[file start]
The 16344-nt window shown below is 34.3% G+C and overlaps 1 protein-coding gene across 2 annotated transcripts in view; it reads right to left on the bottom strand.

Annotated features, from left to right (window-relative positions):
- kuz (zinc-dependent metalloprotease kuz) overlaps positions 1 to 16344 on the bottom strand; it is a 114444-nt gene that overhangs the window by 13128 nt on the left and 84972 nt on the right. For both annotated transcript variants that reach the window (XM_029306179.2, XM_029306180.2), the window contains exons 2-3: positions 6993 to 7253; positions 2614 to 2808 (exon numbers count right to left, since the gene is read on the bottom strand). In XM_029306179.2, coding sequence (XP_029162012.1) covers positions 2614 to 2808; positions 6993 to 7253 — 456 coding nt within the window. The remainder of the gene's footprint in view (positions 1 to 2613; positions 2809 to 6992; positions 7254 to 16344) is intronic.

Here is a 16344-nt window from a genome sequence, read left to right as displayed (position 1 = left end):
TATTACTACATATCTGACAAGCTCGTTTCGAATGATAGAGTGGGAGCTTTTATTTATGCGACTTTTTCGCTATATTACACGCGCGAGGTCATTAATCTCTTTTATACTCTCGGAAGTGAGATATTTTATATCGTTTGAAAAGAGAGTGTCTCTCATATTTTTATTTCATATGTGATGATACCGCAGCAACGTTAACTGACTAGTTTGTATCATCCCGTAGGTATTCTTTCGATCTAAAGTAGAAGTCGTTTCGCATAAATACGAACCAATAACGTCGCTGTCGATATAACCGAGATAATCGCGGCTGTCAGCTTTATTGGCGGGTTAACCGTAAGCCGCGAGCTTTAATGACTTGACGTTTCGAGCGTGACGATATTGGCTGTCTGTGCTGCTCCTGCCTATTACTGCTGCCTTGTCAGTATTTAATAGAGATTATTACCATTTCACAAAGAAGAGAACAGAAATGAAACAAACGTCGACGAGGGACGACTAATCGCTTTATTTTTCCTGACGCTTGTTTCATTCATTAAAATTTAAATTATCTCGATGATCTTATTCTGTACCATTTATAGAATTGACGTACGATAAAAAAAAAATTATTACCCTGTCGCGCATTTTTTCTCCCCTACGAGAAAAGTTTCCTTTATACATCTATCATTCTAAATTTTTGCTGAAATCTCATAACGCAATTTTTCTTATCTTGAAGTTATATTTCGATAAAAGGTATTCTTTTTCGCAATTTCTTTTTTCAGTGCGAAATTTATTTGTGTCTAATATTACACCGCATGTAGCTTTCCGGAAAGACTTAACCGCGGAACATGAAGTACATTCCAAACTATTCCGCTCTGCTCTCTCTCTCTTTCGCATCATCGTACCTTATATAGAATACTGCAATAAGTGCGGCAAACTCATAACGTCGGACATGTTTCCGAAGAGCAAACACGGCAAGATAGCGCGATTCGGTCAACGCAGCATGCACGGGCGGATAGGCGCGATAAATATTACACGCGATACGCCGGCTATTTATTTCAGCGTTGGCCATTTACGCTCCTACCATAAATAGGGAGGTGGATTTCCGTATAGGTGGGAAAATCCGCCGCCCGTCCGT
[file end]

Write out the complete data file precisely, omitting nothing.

The 16344-nt window shown below is 34.3% G+C and overlaps 1 protein-coding gene across 2 annotated transcripts in view; it reads right to left on the bottom strand.

Annotated features, from left to right (window-relative positions):
- kuz (zinc-dependent metalloprotease kuz) overlaps positions 1 to 16344 on the bottom strand; it is a 114444-nt gene that overhangs the window by 13128 nt on the left and 84972 nt on the right. For both annotated transcript variants that reach the window (XM_029306179.2, XM_029306180.2), the window contains exons 2-3: positions 6993 to 7253; positions 2614 to 2808 (exon numbers count right to left, since the gene is read on the bottom strand). In XM_029306179.2, coding sequence (XP_029162012.1) covers positions 2614 to 2808; positions 6993 to 7253 — 456 coding nt within the window. The remainder of the gene's footprint in view (positions 1 to 2613; positions 2809 to 6992; positions 7254 to 16344) is intronic.

Here is a 16344-nt window from a genome sequence, read left to right as displayed (position 1 = left end):
TATTACTACATATCTGACAAGCTCGTTTCGAATGATAGAGTGGGAGCTTTTATTTATGCGACTTTTTCGCTATATTACACGCGCGAGGTCATTAATCTCTTTTATACTCTCGGAAGTGAGATATTTTATATCGTTTGAAAAGAGAGTGTCTCTCATATTTTTATTTCATATGTGATGATACCGCAGCAACGTTAACTGACTAGTTTGTATCATCCCGTAGGTATTCTTTCGATCTAAAGTAGAAGTCGTTTCGCATAAATACGAACCAATAACGTCGCTGTCGATATAACCGAGATAATCGCGGCTGTCAGCTTTATTGGCGGGTTAACCGTAAGCCGCGAGCTTTAATGACTTGACGTTTCGAGCGTGACGATATTGGCTGTCTGTGCTGCTCCTGCCTATTACTGCTGCCTTGTCAGTATTTAATAGAGATTATTACCATTTCACAAAGAAGAGAACAGAAATGAAACAAACGTCGACGAGGGACGACTAATCGCTTTATTTTTCCTGACGCTTGTTTCATTCATTAAAATTTAAATTATCTCGATGATCTTATTCTGTACCATTTATAGAATTGACGTACGATAAAAAAAAAATTATTACCCTGTCGCGCATTTTTTCTCCCCTACGAGAAAAGTTTCCTTTATACATCTATCATTCTAAATTTTTGCTGAAATCTCATAACGCAATTTTTCTTATCTTGAAGTTATATTTCGATAAAAGGTATTCTTTTTCGCAATTTCTTTTTTCAGTGCGAAATTTATTTGTGTCTAATATTACACCGCATGTAGCTTTCCGGAAAGACTTAACCGCGGAACATGAAGTACATTCCAAACTATTCCGCTCTGCTCTCTCTCTCTTTCGCATCATCGTACCTTATATAGAATACTGCAATAAGTGCGGCAAACTCATAACGTCGGACATGTTTCCGAAGAGCAAACACGGCAAGATAGCGCGATTCGGTCAACGCAGCATGCACGGGCGGATAGGCGCGATAAATATTACACGCGATACGCCGGCTATTTATTTCAGCGTTGGCCATTTACGCTCCTACCATAAATAGGGAGGTGGATTTCCGTATAGGTGGGAAAATCCGCCGCCCGTCCGT